April 7, 2014 at 4:45 PM ET
When her beloved dog received a diagnosis of inoperable bone cancer, Riina Cooke needed a way to cope with the grief.
"When I found out, I was in shock,'' she told TODAY.com. "He watched me cry, and he would get upset when I got upset because he was a very sensitive dog. It took a couple of days to digest, but then I took him to the park, and we started putting together the bucket list."
Cooke, 32, wanted to maximize the time she had left with her boxer, Romeo, so she wrote out a list of fun things they could do near her home in British Columbia.
From getting a "pawicure" to a riding in a Vancouver police car to eating his favorite foods, Romeo was able to check off 22 items on the list until Cooke had to make the heartbreaking decision to have him put down on March 16 because he was in so much pain.
"(The bucket list) really helped with my grieving because it got me out and got him out to experience stuff we hadn't done before,'' Cooke said. "I think it kept him alive longer because I believe it kept him happy. I think he doubled the vet's projection of how much longer he had to live."
Romeo was able to live to celebrate his ninth birthday on Feb. 27, making it past the initial timetable given by his veterinarian.
"He was just such a happy dog right up until the end, sitting there with a bum leg,'' Cooke said. "We had a huge party in the park for his birthday."
Cooke's father used to be a fire captain, which helped fulfill the bucket list item of Romeo getting to ride in a fire truck, and a connection in the movie business helped hitch a ride in a police car.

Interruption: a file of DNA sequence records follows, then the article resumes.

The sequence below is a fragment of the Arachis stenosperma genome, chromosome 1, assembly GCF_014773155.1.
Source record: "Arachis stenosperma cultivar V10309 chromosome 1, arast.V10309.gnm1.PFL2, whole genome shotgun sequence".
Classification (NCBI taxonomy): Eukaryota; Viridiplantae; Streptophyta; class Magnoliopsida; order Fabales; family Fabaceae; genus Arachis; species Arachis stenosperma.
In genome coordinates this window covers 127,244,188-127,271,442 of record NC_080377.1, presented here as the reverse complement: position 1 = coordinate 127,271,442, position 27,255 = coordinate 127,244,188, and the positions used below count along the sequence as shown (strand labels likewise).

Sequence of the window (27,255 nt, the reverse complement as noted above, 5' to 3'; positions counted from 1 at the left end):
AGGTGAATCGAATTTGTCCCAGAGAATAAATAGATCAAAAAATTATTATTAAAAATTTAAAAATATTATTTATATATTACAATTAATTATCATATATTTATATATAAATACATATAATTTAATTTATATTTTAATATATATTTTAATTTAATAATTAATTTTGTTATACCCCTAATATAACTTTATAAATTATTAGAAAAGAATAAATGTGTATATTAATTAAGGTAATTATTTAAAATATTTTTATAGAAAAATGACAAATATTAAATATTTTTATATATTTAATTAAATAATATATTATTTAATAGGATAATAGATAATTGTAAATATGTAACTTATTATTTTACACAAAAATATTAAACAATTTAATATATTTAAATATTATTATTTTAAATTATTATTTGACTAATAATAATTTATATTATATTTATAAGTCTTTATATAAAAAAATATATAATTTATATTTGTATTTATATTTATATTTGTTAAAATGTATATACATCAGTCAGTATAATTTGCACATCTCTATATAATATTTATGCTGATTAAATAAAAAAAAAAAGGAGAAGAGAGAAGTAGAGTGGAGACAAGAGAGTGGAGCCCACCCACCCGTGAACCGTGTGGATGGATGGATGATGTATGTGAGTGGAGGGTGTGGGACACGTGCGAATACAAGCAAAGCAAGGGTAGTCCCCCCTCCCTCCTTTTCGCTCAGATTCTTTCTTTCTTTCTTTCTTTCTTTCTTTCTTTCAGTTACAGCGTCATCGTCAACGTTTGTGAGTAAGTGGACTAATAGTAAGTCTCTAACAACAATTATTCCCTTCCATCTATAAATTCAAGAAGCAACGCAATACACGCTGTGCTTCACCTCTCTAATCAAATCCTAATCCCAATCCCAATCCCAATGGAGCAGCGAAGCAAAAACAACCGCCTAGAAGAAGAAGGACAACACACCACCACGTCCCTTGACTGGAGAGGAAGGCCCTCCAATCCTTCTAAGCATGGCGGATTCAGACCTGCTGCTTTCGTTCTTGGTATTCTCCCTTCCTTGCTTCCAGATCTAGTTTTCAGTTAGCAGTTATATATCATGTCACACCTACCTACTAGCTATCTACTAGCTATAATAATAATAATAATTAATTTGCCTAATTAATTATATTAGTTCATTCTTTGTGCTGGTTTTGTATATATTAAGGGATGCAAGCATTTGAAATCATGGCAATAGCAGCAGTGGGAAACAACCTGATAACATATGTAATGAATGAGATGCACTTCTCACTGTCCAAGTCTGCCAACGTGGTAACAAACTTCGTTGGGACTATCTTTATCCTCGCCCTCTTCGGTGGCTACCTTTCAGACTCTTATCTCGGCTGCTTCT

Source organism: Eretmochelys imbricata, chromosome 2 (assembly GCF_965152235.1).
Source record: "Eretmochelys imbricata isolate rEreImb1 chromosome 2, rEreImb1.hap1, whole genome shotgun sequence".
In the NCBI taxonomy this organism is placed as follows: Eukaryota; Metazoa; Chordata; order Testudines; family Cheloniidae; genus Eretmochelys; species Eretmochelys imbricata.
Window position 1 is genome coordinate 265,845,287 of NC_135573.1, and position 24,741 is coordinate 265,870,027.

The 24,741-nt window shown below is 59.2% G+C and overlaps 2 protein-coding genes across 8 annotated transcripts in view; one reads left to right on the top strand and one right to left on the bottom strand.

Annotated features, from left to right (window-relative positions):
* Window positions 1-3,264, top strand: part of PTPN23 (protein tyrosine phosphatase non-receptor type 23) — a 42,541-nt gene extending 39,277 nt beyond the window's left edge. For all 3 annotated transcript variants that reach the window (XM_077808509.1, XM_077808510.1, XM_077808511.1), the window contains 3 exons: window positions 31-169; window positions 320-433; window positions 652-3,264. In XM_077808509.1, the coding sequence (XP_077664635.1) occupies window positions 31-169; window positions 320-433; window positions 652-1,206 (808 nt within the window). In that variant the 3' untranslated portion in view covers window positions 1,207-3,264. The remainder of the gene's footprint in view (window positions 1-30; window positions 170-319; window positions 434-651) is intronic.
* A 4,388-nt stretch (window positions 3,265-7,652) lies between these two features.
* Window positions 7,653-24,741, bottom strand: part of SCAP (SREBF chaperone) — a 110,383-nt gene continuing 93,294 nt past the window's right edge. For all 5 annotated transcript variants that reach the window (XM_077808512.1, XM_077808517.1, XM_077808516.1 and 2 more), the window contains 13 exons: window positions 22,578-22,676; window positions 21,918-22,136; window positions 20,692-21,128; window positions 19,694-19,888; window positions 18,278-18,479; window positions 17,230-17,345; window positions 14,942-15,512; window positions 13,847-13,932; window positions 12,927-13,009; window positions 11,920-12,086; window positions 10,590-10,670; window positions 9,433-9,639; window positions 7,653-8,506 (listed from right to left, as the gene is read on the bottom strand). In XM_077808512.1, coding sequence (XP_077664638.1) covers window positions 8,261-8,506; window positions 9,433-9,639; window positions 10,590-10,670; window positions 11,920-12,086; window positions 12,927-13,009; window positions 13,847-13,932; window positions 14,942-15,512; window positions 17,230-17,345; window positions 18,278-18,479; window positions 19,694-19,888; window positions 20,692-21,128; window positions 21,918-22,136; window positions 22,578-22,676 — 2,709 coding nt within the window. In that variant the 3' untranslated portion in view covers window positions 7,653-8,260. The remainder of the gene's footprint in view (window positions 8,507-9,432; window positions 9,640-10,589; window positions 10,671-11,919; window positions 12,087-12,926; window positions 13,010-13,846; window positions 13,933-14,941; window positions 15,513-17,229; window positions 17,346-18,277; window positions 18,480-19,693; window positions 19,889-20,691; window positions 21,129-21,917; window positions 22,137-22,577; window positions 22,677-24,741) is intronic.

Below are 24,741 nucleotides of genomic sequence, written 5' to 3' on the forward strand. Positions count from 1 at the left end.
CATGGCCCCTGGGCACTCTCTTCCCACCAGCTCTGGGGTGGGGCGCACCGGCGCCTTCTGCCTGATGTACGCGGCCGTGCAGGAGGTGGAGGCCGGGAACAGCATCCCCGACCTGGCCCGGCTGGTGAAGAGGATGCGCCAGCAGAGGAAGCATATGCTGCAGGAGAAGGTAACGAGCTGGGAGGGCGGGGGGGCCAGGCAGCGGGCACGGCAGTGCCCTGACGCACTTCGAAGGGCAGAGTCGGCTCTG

"Romeo loved sirens,'' Cooke said. "Whenever he heard a siren, he would just howl and get so excited."
Cooke also let Romeo eat everything from cheeseburgers to birthday cake to a steak dinner.
"A lot of the bucket list items were food because we restricted his diet his whole life because of stomach issues," she said. "He was dying anyway, so if a cheeseburger is going to give him diarrhea, then whatever."
Once Cooke's Facebook friends began to see pictures of Romeo's bucket list, more people offered to help him check off more items. Cooke created a separate Facebook page for Romeo and began to hear stories from others going through similar situations with their pets.
"I've had hundreds, maybe close to a thousand messages from people, saying this helped them,'' Cooke said. "There were people saying, 'My boxer has same thing,' or, 'My German shepherd has lung cancer.' People are saying, 'It inspired us to live out the last days with our cherished family members, four legs or two, and end happy.' Why go down sulking?"
Cooke also has a Boston terrier pug named Yoshi, whom she bought for Romeo because Romeo had terrible separation anxiety when Cooke went to work. After Romeo was put down, Cooke bought a boxer puppy that she named Elvis Romeo to help with Yoshi's own separation anxiety. "He's been a lot happier now that he's got a new buddy,'' she said.
Cooke now hopes Romeo's story can help others going through the loss of ailing pets.
"I opened up his Facebook page for people who want to share their bucket list ideas and stories," she said, "to help them out after so many people helped me with Romeo."